- The Washington Times - Thursday, February 15, 2001

Federal prosecutors are looking into whether gifts and political contributions by singer Denise Rich played a role in President Clinton's pardon of her ex-husband, fugitive financier Marc Rich, federal law enforcement officials said yesterday.
The officials, who spoke on the condition of anonymity, told The Washington Times that U.S. Attorney Mary Jo White of the Southern District of New York has begun a "preliminary investigation" into the matter, which could lead to a full probe.
News of the investigation came on the heels of yesterday's Senate hearing during which Democratic senators strongly condemned the Rich pardon as favoritism to the wealthy and powerful.
"There probably isn't one person across this country today, who is familiar with this case, who doesn't think that it's a question of power, connection, money, and that, in fact, is how this pardon occurred," said Sen. Herb Kohl, Wisconsin Democrat.
"Without the power, the connection, the money, there's no doubt that this pardon would not have occurred at least that's the perception across the country," Mr. Kohl said.
Officials said the U.S. attorney's inquiry will examine whether Mrs. Rich's gifts more than $1 million to the president, the Democratic Party, and Mr. Clinton's presidential library fund, along with some personal furniture for the Clinton family led Mr. Clinton to pardon Mr. Rich even though he had been a fugitive from justice for 17 years.
The probe will also examine the source of the money for Mrs. Rich's gifts, in part to see whether Mr. Rich helped finance them, the officials said.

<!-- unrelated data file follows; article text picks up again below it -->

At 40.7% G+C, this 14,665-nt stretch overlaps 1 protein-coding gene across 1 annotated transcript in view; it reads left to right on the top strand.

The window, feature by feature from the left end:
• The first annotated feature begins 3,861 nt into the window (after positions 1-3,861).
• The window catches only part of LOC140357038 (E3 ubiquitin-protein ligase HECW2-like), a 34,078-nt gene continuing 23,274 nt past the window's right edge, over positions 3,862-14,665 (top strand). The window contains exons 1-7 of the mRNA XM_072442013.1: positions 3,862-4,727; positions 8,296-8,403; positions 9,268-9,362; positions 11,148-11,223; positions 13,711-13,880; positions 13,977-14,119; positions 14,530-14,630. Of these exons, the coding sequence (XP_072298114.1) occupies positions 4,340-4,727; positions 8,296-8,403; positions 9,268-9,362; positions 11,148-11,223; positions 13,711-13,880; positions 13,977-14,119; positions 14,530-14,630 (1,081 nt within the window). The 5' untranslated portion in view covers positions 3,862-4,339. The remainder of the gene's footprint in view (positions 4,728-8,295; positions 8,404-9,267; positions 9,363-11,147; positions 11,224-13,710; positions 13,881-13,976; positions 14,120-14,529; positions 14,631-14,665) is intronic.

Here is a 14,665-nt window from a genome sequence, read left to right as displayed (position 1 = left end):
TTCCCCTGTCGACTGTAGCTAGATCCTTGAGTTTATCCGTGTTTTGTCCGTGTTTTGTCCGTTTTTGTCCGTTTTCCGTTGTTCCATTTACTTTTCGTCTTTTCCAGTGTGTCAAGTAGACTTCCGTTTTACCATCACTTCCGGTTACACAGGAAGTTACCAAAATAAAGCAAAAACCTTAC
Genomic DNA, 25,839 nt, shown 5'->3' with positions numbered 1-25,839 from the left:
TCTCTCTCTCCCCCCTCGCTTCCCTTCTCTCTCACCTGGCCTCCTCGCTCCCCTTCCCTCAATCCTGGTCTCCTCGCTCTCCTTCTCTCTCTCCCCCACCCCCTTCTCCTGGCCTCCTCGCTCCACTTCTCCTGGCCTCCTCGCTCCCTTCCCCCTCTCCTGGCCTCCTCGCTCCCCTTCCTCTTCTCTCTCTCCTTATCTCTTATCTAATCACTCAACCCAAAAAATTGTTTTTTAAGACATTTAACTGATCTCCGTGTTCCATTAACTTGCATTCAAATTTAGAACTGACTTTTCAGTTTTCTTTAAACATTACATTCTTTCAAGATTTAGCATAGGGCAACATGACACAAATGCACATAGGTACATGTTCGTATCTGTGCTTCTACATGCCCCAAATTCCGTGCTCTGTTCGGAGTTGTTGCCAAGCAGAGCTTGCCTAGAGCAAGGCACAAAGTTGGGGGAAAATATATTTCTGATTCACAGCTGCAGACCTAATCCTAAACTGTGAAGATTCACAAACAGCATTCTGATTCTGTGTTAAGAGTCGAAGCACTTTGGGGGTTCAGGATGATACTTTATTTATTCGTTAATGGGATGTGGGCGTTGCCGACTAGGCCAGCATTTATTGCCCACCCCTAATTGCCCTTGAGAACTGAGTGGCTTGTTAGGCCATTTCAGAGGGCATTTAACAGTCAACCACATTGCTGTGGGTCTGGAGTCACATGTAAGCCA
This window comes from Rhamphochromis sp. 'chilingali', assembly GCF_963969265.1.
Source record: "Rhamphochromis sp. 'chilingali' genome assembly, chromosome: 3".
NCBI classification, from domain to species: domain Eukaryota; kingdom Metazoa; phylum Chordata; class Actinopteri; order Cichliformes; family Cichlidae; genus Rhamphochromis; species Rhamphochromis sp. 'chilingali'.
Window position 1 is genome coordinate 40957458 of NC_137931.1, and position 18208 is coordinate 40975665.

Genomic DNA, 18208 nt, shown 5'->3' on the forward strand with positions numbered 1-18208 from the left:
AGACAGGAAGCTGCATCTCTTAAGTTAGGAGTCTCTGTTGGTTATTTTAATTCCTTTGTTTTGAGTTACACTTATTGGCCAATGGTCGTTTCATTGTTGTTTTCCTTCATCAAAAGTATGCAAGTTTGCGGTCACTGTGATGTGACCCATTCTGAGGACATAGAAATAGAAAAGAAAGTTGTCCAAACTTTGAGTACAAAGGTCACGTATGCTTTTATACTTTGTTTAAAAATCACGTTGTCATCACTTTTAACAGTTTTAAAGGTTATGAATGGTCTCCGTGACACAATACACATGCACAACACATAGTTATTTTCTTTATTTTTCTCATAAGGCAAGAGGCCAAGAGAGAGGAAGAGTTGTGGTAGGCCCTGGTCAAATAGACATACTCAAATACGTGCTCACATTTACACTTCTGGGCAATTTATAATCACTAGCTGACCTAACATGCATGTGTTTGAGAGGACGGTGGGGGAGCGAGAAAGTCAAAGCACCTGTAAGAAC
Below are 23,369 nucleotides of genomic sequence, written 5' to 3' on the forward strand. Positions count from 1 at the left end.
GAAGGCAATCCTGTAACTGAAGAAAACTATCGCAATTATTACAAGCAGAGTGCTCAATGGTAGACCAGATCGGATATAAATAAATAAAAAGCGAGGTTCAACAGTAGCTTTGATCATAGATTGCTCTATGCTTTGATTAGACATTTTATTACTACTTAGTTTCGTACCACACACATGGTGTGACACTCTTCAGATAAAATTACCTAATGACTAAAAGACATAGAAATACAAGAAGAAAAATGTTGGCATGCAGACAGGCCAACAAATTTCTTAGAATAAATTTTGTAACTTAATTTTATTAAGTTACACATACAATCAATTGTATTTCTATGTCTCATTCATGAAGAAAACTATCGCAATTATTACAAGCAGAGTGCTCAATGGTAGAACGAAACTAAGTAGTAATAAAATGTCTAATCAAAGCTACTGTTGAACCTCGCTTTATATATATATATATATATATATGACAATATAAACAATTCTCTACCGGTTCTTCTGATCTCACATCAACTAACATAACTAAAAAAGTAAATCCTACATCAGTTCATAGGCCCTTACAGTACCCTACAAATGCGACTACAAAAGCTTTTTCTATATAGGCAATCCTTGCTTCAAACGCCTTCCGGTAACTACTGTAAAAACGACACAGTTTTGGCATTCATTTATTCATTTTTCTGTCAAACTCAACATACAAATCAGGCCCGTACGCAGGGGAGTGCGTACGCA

Mrs. White's office was closed last night. A security guard who answered the phone said "everyone ran out" after the first reports of the probe were moved by the Associated Press shortly after 6 p.m.
The guard said a press spokesman had left the New York office and "doesn't want to be paged." Before he left the office, spokesman Herb Haddad told AP that Mrs. White would not comment on any investigations.
Mr. Clinton pardoned Mr. Rich in the final hours of his administration, despite the fact that Mr. Rich had refused to return to the United States to face a 1983 indictment. The indictment charges him with violating U.S. laws limiting oil prices, with evading taxes on illegal profits, and with illegally buying oil from Iran during the hostage crisis.
The Justice Department did not do any of the customary review that accompanies a presidential pardon.
The Constitution grants the president unlimited power to pardon anyone, meaning there is nothing Congress or prosecutors can do to overturn the pardon. Neither the Constitution nor federal law, however, exempts the president from laws banning bribery and other forms of corruption, leaving open the possibility that Mr. Clinton could be a direct target of Mrs. White's probe.
At a Senate Judiciary Committee hearing on the pardons yesterday, University of Miami professor Benton Becker testified that evidence of bribery could offer one "narrow exception" to the president's pardon power, which might prompt the first court review of a presidential pardon.
At yesterday's hearing, Senate Democrats strongly condemned Mr. Clinton's pardon of Mr. Rich.
"To my mind, there can be no justification for pardoning a fugitive from justice," Sen. Charles E. Schumer, New York Democrat, said at the hearing.
"Pardoning a fugitive stands our justice system on its head and makes a mockery of it," Mr. Schumer said.
Mr. Rich's attorney, Jack Quinn, argued yesterday that his client had been wrongly accused by an overzealous federal prosecutor Rudolph W. Giuliani, now the mayor of New York.
Mr. Quinn conceded that Mr. Rich might face civil charges for evading taxes on the oil he traded, but he said criminal penalties were inappropriate.
The attorney pinned blame for the 17-year impasse over Mr. Rich's case on Mrs. White. Mr. Quinn accused her of blindly refusing to discuss dropping the charges despite subsequent changes in the law and Supreme Court precedent that render the charges meaningless.